Post C: Organic Waste Management

Organic Waste Management is important as it not only has impact on the environment, but also has significant economic benefit on the individual household and government entities. The disposal of millions of tonnes of food waste creates considerable cost on the community through waste collection, waste disposal and greenhouse gas emissions associated with rotting food has significant impact on the environment as well. (D. Baker 2009)


Food Waste Fast Facts –

The Australian Institute’s research into Australian household expenditure on food, ‘What a Waste’ concludes that we are concerned about organic food waste and confess to feeling guilty when we throw out food, yet our behaviour suggests otherwise. This is a claim backed by the South Australian Foodwise initiative, which highlights that Australian discard up to 20% of the food they purchase, or an average of $1036 of food is thrown away every year. To put it into perspective, this money is enough to feed the average household for a month. (NSW EPA, 2009).

While current household has waste management protocols in place, the Australian Bureau of Statistics found that just over half of Australian household had not eaten left-overs or composted kitchen or food waste. They found that the primary reason for throwing out food was insufficient of waste to warrant re-use. These lines up with my own perception of organic waste management, with reference to blog post A, on how we don’t own a compost facility even if we live in a house because even though there are organic waste produced by our household every day, we don’t have a garden big enough to facilitate such a habit.

The Australian Institute also concludes that “a majority of Australian do not perceive food waste to be a problem in their household.”

– NSW EPA ‘Food Waste Avoidance Benchmark Study’ (2009)

The NSW Environment Protection Authority (EPA) is one such entity aiming to change this mindset with their ‘Love Food Hate Waste’ initiative. Their extensive research is useful for Australian entities to understand the attitude, knowledge and behaviours of households.


UTS has also taken major steps towards maintaining a responsible and sustainable waste management system, such as using a co-mingled waste recycling system to recycle waste as well as performing audits on waste production in order to formulate sustainable solutions.(2015 UTS Waste Management Plan). Such actions taken from an education entity will allow more knowledge about effective waste management to be taught to coming generation, one approach that the EPA fully endorses in their ‘Love Food Hate Waste’ initiative.

Royal Adelaide Hospital


Screen Shot 2016-06-14 at 11.58.58 am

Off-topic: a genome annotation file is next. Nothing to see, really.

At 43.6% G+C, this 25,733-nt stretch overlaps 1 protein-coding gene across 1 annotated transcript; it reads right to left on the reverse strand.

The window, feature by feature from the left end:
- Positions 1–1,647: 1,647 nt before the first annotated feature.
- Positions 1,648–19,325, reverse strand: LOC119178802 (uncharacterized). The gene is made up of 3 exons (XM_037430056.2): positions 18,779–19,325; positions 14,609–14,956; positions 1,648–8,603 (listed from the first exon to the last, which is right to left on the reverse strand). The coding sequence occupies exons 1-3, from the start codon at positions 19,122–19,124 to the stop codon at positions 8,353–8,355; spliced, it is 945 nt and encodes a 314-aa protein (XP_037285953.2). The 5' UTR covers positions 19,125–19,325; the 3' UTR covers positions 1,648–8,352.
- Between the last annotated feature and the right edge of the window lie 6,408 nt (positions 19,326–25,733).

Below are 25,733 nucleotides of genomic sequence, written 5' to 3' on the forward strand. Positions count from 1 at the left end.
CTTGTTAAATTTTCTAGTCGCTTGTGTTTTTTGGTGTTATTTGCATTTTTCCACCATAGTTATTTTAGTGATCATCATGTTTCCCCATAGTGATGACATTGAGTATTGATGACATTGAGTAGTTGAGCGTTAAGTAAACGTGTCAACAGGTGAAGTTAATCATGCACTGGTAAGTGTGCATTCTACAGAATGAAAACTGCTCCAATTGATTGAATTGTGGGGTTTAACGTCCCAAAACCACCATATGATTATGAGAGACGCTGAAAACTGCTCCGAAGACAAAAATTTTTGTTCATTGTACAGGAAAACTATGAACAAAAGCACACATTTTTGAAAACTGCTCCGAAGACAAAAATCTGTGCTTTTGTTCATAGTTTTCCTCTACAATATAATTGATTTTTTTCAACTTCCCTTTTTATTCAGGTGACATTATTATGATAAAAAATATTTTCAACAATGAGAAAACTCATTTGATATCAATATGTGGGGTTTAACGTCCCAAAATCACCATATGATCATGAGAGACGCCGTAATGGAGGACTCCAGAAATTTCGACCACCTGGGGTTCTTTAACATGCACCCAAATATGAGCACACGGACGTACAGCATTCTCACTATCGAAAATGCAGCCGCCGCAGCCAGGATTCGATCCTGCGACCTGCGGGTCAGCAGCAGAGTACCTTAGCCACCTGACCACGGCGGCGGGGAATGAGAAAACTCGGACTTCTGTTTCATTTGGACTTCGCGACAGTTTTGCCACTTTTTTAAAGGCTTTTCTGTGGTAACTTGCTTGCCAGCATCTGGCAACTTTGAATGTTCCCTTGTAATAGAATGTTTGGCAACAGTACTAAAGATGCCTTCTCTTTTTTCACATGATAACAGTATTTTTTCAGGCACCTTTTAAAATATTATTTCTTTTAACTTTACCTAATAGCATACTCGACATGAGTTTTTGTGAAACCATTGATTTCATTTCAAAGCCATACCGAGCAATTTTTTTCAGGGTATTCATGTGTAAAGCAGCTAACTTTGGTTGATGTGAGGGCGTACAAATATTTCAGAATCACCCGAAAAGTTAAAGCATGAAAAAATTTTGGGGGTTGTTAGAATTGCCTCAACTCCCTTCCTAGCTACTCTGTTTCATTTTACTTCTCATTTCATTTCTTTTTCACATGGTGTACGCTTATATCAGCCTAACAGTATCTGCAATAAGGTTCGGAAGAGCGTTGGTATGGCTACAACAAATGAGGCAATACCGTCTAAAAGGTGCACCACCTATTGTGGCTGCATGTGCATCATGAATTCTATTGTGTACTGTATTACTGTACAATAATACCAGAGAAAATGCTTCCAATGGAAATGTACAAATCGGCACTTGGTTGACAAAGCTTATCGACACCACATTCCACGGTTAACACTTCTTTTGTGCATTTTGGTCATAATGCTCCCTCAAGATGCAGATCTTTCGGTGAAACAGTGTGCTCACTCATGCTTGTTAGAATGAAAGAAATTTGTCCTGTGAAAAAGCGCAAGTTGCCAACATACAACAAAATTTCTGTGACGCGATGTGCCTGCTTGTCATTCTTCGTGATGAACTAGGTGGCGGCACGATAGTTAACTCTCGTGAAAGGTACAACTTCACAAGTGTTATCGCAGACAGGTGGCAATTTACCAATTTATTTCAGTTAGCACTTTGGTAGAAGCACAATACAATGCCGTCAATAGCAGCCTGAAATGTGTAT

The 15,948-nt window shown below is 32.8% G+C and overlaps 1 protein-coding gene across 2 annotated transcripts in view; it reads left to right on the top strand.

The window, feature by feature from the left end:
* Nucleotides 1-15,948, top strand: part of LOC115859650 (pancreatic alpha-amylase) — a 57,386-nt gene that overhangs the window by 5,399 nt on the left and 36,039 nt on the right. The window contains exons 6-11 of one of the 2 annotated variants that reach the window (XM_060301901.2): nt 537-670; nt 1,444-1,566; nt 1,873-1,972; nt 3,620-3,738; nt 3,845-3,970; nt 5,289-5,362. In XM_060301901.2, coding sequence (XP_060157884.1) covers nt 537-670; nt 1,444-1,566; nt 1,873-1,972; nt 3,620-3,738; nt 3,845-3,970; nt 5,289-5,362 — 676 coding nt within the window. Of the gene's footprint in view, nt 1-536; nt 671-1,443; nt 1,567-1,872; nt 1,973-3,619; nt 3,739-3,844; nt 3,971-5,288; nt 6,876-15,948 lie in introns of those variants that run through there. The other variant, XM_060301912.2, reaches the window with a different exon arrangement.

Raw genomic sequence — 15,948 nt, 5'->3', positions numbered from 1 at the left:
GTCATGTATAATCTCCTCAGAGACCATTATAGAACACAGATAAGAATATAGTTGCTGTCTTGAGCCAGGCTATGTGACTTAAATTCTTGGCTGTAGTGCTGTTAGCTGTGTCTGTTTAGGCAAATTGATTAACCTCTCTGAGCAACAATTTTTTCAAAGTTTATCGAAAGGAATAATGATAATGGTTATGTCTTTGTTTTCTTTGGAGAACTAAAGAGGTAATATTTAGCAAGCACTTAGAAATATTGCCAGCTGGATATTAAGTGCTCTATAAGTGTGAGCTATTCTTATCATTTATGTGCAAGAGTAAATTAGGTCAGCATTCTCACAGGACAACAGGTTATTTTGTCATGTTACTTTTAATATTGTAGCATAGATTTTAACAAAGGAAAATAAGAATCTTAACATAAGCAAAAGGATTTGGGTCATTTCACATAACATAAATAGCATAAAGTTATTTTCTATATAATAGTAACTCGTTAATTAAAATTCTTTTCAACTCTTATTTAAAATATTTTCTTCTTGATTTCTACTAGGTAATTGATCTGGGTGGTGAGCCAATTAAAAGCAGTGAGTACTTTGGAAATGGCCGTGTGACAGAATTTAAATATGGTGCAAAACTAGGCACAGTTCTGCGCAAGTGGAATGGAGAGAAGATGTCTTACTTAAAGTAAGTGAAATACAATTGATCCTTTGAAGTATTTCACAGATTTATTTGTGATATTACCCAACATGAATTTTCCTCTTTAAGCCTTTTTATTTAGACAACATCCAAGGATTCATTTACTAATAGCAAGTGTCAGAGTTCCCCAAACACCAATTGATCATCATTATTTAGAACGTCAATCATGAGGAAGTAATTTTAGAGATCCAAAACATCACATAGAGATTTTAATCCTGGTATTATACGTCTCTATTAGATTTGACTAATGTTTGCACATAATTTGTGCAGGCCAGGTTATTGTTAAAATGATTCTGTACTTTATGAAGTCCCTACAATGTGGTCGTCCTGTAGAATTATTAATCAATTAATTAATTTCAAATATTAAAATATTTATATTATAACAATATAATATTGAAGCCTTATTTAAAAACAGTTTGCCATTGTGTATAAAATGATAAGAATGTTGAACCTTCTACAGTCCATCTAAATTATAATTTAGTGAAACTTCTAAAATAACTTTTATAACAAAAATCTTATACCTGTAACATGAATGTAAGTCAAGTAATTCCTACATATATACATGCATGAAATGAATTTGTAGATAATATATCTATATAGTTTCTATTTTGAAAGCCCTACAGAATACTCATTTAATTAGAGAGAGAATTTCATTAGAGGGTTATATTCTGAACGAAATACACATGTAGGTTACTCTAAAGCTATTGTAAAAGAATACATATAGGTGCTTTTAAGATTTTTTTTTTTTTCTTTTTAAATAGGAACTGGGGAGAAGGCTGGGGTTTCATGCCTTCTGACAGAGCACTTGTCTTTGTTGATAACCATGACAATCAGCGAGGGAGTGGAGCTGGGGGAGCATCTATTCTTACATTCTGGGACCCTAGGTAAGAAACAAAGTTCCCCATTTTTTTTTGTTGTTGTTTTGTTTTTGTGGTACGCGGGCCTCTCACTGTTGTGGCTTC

Tagged waste bin at RAH for recycling.


Hospitals are one of the most complex entities in waste production, with a plethora of different waste streams requiring extensive sorting, filtering and processing. Royal Adelaide Hospital, in partnership with Zero Waste SA Industry Program, has suitable infrastructure in place to separate and sort waste streams, and the most important thing is they have the initiative to educate staff and patient on the importance of recycling.
“This was all part of the education process and meant we could brief staff of their mistakes in a very visual way, information was put on the staff noticeboard to remind them of the correct procedure.”
– Pat Rossi, ‘Bin Detective’
As an unique example, all recycle bins are tagged in the hospital, and waste contractor will alert the hospital if there was any contamination, which then will be photographed and the section manager informed. This allows the hospital to educate staff before waste is even entered into the system, reducing cost, energy and time for waste processing.
Food is also removed from the general waste stream, with the material left over used for burning as an alternative fuel source.
With the above examples in mind, we can see how important organic waste management is, not only in individual households but also large government entity – not only does this reduce impact and pollution to the environment, it also decreases economic impact on all entities involved, allowing for a even more efficient society.

NSW EPA, 2009, ‘Food Waste Avoidance Benchmark Study’ <> Accessed 6th June, 2016

D. Baker, J. Fear and R. Denniss, 2009, ‘What a Waste: An Analysis of Household Expenditure on Food’ <> Accessed 6th June, 2016, ‘Food Waste Fast Facts’ <> Accessed 6th June 2016

UTS, ‘Waste Management Plan 2013-2015’,
<> Accessed 7th June 2016

Adelaide Royal Hospital, ‘Case Study: Upclose’
<> Accessed 7th June 2016


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